girl, her education and her status in the society and likewise the social
status of the boy. If the attending circumstances lead to the conclusion
that it was not only the accused but prosecutrix was also equally keen,
then in that case the offence is condoned. But in case a poor girl placed
in a peculiar circumstance where her father has died and she does not
understand what the consequences may result for indulging into such acts
and when the accused promised to marry but he never intended to marry right
from the beginning then the consent of the girl is of no consequence and
falls in the second category as enumerated in Section 375 -"without her
consent". A consent obtained by misconception while playing a fraud is not
a consent.

In this connection our attention was also invited to the decision of this
Court in the case of Udav v. State of Karnataka, [2003] 4 SCC 46. In this
case also this Court held that for determining whether consent given by the
prosecutrix was voluntary or under a misconception of fact, no straitjacket
formula can be laid down but following factors stand out; (i) where a girl
was of 19 years of age and had sufficient intelligence to understand the
significance and moral quality of the act she was consenting to; (ii) she
was conscious of the fact that her marriage was difficult on account of
caste considerations; (iii) it was difficult to impute to the appellant
knowledge the prosecutrix had consented in consequence of a misconception
of fact arising from his promise, and (iv) there was no evidence to prove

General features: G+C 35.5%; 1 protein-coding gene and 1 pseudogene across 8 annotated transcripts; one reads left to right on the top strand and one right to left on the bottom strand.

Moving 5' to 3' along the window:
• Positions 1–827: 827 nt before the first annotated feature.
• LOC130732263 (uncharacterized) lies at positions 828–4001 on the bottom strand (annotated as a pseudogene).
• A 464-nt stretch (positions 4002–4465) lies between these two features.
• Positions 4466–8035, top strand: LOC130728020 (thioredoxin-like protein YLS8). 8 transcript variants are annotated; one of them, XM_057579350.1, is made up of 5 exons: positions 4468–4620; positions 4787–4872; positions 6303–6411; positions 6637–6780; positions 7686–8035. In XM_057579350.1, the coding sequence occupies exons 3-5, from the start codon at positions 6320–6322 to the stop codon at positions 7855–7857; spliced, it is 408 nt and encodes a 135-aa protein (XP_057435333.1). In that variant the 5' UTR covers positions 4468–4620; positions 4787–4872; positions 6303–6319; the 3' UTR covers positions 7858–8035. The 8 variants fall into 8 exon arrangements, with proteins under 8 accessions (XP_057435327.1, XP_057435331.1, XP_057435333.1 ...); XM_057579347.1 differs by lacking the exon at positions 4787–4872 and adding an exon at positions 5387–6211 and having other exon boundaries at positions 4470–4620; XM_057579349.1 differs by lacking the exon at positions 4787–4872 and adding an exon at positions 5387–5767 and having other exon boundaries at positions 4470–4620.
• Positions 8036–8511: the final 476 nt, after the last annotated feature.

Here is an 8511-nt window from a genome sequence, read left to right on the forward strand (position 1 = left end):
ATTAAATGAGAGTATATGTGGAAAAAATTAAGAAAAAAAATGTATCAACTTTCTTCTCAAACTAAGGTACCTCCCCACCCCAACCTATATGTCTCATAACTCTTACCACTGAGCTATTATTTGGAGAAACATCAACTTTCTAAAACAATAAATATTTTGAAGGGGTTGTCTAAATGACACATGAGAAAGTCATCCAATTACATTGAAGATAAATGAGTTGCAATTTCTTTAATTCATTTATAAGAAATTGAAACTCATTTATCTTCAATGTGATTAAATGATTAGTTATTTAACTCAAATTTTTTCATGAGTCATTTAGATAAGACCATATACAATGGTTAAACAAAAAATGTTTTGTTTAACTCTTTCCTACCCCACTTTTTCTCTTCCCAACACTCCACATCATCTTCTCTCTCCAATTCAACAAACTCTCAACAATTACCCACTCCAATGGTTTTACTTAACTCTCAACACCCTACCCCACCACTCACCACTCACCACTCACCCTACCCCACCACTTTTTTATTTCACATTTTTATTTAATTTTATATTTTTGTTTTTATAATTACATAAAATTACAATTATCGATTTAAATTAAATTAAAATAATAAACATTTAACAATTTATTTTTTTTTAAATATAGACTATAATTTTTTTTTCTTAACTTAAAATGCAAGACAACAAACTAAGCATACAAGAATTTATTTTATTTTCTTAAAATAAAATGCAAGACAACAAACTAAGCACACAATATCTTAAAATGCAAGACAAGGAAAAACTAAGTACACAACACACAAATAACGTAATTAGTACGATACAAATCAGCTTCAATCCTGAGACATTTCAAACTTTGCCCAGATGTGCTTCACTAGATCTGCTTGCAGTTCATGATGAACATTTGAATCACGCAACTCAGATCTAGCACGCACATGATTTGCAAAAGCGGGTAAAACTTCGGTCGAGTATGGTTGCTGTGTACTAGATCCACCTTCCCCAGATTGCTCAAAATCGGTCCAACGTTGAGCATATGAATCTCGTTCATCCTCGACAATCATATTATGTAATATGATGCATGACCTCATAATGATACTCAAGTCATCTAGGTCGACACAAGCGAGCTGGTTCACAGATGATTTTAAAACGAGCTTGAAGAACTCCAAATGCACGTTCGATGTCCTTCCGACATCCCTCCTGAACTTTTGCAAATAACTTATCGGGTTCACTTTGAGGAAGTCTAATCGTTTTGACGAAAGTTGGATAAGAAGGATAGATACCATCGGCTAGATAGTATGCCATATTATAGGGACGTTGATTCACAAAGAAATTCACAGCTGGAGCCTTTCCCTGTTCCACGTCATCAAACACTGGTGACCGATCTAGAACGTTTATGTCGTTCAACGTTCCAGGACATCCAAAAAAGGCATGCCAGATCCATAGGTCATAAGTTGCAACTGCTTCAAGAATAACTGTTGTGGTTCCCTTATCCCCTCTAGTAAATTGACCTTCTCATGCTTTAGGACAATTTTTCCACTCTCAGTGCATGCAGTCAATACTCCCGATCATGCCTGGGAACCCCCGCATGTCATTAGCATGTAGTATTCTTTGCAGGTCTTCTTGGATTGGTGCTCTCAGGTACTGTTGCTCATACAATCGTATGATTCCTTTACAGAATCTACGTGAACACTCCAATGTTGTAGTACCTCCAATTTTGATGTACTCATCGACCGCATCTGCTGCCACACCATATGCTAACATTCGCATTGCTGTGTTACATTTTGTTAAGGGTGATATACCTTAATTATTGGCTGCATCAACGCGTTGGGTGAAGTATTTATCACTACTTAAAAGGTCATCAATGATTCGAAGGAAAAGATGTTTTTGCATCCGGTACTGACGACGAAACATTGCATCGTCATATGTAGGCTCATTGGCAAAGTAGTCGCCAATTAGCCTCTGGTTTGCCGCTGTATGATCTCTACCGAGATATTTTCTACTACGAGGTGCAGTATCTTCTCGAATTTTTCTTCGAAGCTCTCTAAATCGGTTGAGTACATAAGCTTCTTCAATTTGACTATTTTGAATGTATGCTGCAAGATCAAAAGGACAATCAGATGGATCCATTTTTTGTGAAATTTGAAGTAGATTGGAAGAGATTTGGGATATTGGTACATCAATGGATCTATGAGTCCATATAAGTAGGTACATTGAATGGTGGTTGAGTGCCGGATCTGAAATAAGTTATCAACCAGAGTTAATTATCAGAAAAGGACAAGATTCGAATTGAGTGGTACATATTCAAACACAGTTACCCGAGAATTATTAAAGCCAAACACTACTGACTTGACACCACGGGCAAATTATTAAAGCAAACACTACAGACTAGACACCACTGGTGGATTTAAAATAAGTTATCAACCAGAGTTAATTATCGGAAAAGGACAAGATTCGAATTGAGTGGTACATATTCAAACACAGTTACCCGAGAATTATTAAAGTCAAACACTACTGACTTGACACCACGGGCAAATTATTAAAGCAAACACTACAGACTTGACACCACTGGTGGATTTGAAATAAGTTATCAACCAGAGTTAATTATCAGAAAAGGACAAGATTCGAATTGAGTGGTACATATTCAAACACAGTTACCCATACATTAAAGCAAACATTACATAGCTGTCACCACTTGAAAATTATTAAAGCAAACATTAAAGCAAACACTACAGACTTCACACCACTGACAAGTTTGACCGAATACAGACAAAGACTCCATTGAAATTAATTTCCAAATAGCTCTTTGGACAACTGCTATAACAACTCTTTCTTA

conclusively that the appellant never intended to marry the prosecutrix. On
the basis of the above factors this Court did not feel persuaded to hold
that consent was obtained by misconception of facts on the part of the
victim. But as already mentioned above, in the present case we are
satisfied that looking to the antecedent and subsequent events that the
accused never intended to fulfil the promise of marriage, this was not a
case where the accused was deeply in love. In the present case in our hand
the accused persuaded her for couple of months but she resisted it
throughout. But, on one day he came to the house of her sister and closed
the doors and committed forcible sexual intercourse against her will and
consent, holding out a promise for marriage and continued to satisfy his
lust. Therefore, this case stands entirely on different footing. We may aid
a word of caution that the court of fact while appreciating evidence in
such cases should closely scrutinize evidence while taking into
consideration the factors like the age of the girl, her education, her
social status and likewise the social status of the boy.

In the case of Reg. v. William Case, (a) (1850) Crl. Law Cases 220 (Vol.
IV) if a girl does not resist intercourse in consequence of
misapprehension, this will not amount to a consent on her part. It was held
that where a medical man, to whom a girl of fourteen years of age was sent
for professional advice, had criminal connection with her, she making no
resistance from a bona fide belief that he was treating her medically, he
could be convicted for rape.

Similarly, in the case of The Queen v. Flattery (1877) 2 QBD 410 where the
accused professed to give medical advice for money, and a girl of nineteen
consulted him with respect to illness from which she was suffering, and he
advised that a surgical operation should be performed and, under pretence
of performing it, had carnal intercourse with her, it was held that he was
guilty of rape.

Likewise, in the case of The King v. Williams (1923)1 KB 340 the accused
was engaged to give lessons in singing and voice production to the girl of
sixteen years of age had sexual intercourse with her under the pretence
that her breathing was not quite right and he had to perform an operation
to enable her to produce her voice properly. The girl submitted to what was
done under the belief, wilfully and fraudulently induced by the accused
that she was being medically and surgically treated by the accused and not
with any intention that he should have sexual intercourse with her. It was
held that the accused was guilty of rape.